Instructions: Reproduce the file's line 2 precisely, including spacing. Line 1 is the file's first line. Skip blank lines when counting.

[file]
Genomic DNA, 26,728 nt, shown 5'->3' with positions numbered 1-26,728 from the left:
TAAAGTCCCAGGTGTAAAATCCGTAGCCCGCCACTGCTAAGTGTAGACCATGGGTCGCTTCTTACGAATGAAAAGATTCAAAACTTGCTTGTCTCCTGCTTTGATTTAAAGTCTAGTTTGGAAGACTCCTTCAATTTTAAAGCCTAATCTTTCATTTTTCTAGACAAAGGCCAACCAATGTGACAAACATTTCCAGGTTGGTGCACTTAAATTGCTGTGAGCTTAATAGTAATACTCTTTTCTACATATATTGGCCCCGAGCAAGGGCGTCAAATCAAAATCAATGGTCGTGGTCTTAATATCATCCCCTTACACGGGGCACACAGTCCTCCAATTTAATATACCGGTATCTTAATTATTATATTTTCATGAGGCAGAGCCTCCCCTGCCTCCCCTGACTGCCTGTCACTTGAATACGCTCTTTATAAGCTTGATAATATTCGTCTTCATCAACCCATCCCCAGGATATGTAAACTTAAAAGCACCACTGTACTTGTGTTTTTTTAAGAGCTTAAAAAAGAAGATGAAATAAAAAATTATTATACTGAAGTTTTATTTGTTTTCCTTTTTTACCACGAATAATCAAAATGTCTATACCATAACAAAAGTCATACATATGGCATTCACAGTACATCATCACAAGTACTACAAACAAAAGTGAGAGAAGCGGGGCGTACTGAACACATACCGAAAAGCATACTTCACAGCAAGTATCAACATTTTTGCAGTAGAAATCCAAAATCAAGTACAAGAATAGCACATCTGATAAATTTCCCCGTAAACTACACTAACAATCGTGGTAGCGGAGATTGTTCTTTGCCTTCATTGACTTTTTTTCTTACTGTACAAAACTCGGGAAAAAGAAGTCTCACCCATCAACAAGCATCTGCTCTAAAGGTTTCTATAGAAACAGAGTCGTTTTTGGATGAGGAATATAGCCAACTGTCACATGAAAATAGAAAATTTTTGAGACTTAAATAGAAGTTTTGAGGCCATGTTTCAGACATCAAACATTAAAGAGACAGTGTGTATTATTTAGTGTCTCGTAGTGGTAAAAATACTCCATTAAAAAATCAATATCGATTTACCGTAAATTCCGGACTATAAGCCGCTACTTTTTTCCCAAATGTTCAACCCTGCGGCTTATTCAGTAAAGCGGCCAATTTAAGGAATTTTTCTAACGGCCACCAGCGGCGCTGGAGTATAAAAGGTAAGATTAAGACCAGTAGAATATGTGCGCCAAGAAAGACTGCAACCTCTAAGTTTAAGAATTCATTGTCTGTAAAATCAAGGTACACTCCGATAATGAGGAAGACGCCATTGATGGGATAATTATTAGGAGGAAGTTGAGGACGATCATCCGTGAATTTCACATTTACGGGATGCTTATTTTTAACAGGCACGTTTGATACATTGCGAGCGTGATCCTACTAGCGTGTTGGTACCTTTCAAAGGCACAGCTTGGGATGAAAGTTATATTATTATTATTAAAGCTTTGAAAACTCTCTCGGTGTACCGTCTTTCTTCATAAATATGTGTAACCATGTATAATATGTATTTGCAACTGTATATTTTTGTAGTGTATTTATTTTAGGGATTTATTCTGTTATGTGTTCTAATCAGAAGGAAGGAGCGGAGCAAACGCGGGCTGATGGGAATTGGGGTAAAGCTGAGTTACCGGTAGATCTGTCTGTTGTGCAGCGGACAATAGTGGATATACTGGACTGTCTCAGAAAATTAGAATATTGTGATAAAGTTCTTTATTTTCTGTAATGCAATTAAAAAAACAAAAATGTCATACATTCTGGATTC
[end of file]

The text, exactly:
TAAAGTCCCAGGTGTAAAATCCGTAGCCCGCCACTGCTAAGTGTAGACCATGGGTCGCTTCTTACGAATGAAAAGATTCAAAACTTGCTTGTCTCCTGCTTTGATTTAAAGTCTAGTTTGGAAGACTCCTTCAATTTTAAAGCCTAATCTTTCATTTTTCTAGACAAAGGCCAACCAATGTGACAAACATTTCCAGGTTGGTGCACTTAAATTGCTGTGAGCTTAATAGTAATACTCTTTTCTACATATATTGGCCCCGAGCAAGGGCGTCAAATCAAAATCAATGGTCGTGGTCTTAATATCATCCCCTTACACGGGGCACACAGTCCTCCAATTTAATATACCGGTATCTTAATTATTATATTTTCATGAGGCAGAGCCTCCCCTGCCTCCCCTGACTGCCTGTCACTTGAATACGCTCTTTATAAGCTTGATAATATTCGTCTTCATCAACCCATCCCCAGGATATGTAAACTTAAAAGCACCACTGTACTTGTGTTTTTTTAAGAGCTTAAAAAAGAAGATGAAATAAAAAATTATTATACTGAAGTTTTATTTGTTTTCCTTTTTTACCACGAATAATCAAAATGTCTATACCATAACAAAAGTCATACATATGGCATTCACAGTACATCATCACAAGTACTACAAACAAAAGTGAGAGAAGCGGGGCGTACTGAACACATACCGAAAAGCATACTTCACAGCAAGTATCAACATTTTTGCAGTAGAAATCCAAAATCAAGTACAAGAATAGCACATCTGATAAATTTCCCCGTAAACTACACTAACAATCGTGGTAGCGGAGATTGTTCTTTGCCTTCATTGACTTTTTTTCTTACTGTACAAAACTCGGGAAAAAGAAGTCTCACCCATCAACAAGCATCTGCTCTAAAGGTTTCTATAGAAACAGAGTCGTTTTTGGATGAGGAATATAGCCAACTGTCACATGAAAATAGAAAATTTTTGAGACTTAAATAGAAGTTTTGAGGCCATGTTTCAGACATCAAACATTAAAGAGACAGTGTGTATTATTTAGTGTCTCGTAGTGGTAAAAATACTCCATTAAAAAATCAATATCGATTTACCGTAAATTCCGGACTATAAGCCGCTACTTTTTTCCCAAATGTTCAACCCTGCGGCTTATTCAGTAAAGCGGCCAATTTAAGGAATTTTTCTAACGGCCACCAGCGGCGCTGGAGTATAAAAGGTAAGATTAAGACCAGTAGAATATGTGCGCCAAGAAAGACTGCAACCTCTAAGTTTAAGAATTCATTGTCTGTAAAATCAAGGTACACTCCGATAATGAGGAAGACGCCATTGATGGGATAATTATTAGGAGGAAGTTGAGGACGATCATCCGTGAATTTCACATTTACGGGATGCTTATTTTTAACAGGCACGTTTGATACATTGCGAGCGTGATCCTACTAGCGTGTTGGTACCTTTCAAAGGCACAGCTTGGGATGAAAGTTATATTATTATTATTAAAGCTTTGAAAACTCTCTCGGTGTACCGTCTTTCTTCATAAATATGTGTAACCATGTATAATATGTATTTGCAACTGTATATTTTTGTAGTGTATTTATTTTAGGGATTTATTCTGTTATGTGTTCTAATCAGAAGGAAGGAGCGGAGCAAACGCGGGCTGATGGGAATTGGGGTAAAGCTGAGTTACCGGTAGATCTGTCTGTTGTGCAGCGGACAATAGTGGATATACTGGACTGTCTCAGAAAATTAGAATATTGTGATAAAGTTCTTTATTTTCTGTAATGCAATTAAAAAAACAAAAATGTCATACATTCTGGATTC